The imageable layer (and radiation-sensitive composition) can also include one or more additional compounds that are colorant dyes. Colorant dyes that are soluble in an alkaline developer are useful. Useful polar groups for colorant dyes include but are not limited to, ether groups, amine groups, azo groups, nitro groups, ferrocenium groups, sulfoxide groups, sulfone groups, diazo groups, diazonium groups, keto groups, sulfonic acid ester groups, phosphate ester groups, triarylmethane groups, onium groups (such as sulfonium, iodonium, and phosphonium groups), groups in which a nitrogen atom is incorporated into a heterocyclic ring, and groups that contain a positively charged atom (such as quaternized ammonium group). Compounds that contain a positively-charged nitrogen atom useful as colorant dyes include, for example, tetraalkyl ammonium compounds and quaternized heterocyclic compounds such as quinolinium compounds, benzothiazolium compounds, pyridinium compounds, and imidazolium compounds. Further details and representative compounds useful as dissolution inhibitors are described for example in U.S. Pat. No. 6,294,311 (noted above). Useful colorant dyes include triarylmethane dyes such as ethyl violet, crystal violet, malachite green, brilliant green, Victoria blue B, Victoria blue R, and Victoria pure blue BO, BASONYL® Violet 610 and D11 (PCAS, Longjumeau, France). These compounds can act as contrast dyes that distinguish the non-exposed (non-imaged) regions from the exposed (imaged) regions in the developed imageable element.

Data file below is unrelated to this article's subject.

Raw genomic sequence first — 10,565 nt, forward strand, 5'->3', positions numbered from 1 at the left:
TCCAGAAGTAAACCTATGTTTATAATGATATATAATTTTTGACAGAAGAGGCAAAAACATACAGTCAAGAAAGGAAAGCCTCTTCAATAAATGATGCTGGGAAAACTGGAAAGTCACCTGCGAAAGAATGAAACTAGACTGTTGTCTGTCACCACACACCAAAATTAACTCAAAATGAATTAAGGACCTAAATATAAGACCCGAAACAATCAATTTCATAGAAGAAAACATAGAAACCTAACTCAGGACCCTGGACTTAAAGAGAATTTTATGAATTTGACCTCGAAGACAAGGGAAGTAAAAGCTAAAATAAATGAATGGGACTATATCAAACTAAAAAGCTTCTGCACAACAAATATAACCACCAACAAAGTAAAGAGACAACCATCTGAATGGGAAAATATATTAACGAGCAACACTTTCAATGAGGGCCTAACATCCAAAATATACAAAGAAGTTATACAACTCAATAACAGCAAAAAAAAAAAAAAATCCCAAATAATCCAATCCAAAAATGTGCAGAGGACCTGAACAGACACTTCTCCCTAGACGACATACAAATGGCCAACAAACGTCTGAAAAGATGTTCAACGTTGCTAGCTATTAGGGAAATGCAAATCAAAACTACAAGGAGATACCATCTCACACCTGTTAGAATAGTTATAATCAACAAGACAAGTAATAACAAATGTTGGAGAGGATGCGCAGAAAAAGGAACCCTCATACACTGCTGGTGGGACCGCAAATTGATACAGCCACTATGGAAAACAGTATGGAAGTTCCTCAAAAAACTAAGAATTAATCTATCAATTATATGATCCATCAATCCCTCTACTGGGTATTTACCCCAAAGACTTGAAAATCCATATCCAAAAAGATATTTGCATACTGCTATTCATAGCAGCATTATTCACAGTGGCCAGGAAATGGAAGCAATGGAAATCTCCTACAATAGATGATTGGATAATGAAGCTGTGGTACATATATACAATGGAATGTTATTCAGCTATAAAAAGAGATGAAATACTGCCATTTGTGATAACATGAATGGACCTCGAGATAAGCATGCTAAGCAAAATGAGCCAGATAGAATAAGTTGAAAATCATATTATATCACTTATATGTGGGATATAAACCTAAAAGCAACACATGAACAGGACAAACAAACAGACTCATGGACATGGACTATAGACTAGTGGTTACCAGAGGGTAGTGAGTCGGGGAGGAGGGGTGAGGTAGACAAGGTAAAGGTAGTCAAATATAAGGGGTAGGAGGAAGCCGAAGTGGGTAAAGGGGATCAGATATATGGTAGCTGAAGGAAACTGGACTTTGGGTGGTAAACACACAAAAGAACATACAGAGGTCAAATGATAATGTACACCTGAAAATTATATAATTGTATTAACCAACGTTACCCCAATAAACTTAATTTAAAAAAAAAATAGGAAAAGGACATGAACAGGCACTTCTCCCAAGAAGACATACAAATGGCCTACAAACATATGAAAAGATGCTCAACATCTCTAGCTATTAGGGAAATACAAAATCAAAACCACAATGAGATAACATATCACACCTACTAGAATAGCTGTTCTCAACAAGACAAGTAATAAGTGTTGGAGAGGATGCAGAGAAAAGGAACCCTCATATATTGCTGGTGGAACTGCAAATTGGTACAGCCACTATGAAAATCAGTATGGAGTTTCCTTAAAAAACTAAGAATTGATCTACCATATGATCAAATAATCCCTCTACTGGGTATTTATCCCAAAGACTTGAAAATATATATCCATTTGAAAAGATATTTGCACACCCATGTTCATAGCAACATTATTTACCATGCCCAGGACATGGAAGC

When a colorant dye is present in the imageable layer, its amount can vary widely, but generally it is present in an amount of from about 0.5 weight % to about 30 weight %.
The imageable layer (and radiation-sensitive composition) can further include a variety of additives including dispersing agents, humectants, biocides, plasticizers, surfactants for coatability or other properties, viscosity builders, fillers and extenders, pH adjusters, drying agents, defoamers, preservatives, antioxidants, development aids, rheology modifiers or combinations thereof, or any other addenda commonly used in the lithographic art, in conventional amounts.